There are only three popes in all of Church history who have earned the title “the Great” at the end of their names. And all three lived in the 1st millennium (unless you count St. John Paul II as a fourth).

St. Gregory the Great reigned from the end of the 6th century to the beginning of the 7th and is famous for his Pastoral Rule, he made some important liturgical reforms, and, of course, Gregorian Chant is named after him.

St. Nicholas the Great reigned in the 9th century and risked his life against the armies of the King of France to defend the indissolubility of marriage (read his amazing story here).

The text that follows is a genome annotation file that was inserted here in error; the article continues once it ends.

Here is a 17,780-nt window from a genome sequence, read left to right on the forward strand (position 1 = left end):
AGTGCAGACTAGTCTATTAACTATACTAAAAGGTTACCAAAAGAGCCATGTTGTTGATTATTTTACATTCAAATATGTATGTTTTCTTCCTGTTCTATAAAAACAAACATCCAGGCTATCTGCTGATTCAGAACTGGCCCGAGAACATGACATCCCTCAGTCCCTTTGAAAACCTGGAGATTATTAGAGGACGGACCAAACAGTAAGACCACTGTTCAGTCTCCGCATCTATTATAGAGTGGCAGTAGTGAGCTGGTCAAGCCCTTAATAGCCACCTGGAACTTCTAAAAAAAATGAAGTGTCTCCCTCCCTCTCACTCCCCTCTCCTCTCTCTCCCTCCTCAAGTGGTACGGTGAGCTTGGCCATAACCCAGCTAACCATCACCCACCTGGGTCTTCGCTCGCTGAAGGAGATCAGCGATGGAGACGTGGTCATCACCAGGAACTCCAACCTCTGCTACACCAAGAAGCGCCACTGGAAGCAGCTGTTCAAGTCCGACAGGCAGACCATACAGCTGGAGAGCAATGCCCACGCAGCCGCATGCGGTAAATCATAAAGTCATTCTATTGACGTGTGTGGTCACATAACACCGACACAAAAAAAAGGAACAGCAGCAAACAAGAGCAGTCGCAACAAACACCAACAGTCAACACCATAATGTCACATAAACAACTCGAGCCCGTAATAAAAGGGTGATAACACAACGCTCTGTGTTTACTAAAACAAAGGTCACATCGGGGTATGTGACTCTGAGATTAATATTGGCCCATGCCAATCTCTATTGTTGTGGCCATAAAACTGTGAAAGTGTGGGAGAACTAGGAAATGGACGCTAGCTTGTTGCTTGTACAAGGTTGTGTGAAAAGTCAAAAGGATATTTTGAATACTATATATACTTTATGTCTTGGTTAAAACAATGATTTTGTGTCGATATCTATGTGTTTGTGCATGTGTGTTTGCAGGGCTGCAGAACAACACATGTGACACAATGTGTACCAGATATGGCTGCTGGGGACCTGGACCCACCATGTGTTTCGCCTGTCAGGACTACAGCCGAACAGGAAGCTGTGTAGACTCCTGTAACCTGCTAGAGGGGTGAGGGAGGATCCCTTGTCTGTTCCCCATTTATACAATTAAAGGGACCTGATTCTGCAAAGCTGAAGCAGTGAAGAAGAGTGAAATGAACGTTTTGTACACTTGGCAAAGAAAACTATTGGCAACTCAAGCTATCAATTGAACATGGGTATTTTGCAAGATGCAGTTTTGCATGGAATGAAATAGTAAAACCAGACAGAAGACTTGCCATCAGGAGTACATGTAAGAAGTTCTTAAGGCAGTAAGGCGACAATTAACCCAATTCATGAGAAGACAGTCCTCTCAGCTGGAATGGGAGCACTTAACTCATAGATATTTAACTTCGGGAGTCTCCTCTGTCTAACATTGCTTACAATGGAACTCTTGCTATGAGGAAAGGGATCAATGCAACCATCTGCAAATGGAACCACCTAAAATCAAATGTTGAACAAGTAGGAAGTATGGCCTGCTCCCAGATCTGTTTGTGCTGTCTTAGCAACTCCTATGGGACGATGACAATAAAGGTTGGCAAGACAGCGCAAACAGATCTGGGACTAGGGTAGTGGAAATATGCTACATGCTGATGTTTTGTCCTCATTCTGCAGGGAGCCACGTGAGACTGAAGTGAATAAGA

But the first pope to earn the title is St. Leo the Great, who reigned in the 5th century during the tumultuous years following the fall of Rome. He courageously fought heresy, defended the authority of the papacy, and personally defended the city of Rome from Attila the Hun’s approaching armies.

Here’s his incredible story, as explained by Dr. Taylor Marshall of the New St. Thomas Institute:

You can learn more about the New St. Thomas Institute here.

[See also: When Popes Wore Crowns: A Pictorial History of the Papal Tiara]

[See also: How All the Apostles Died & Where You Can Find Their Remains Today]

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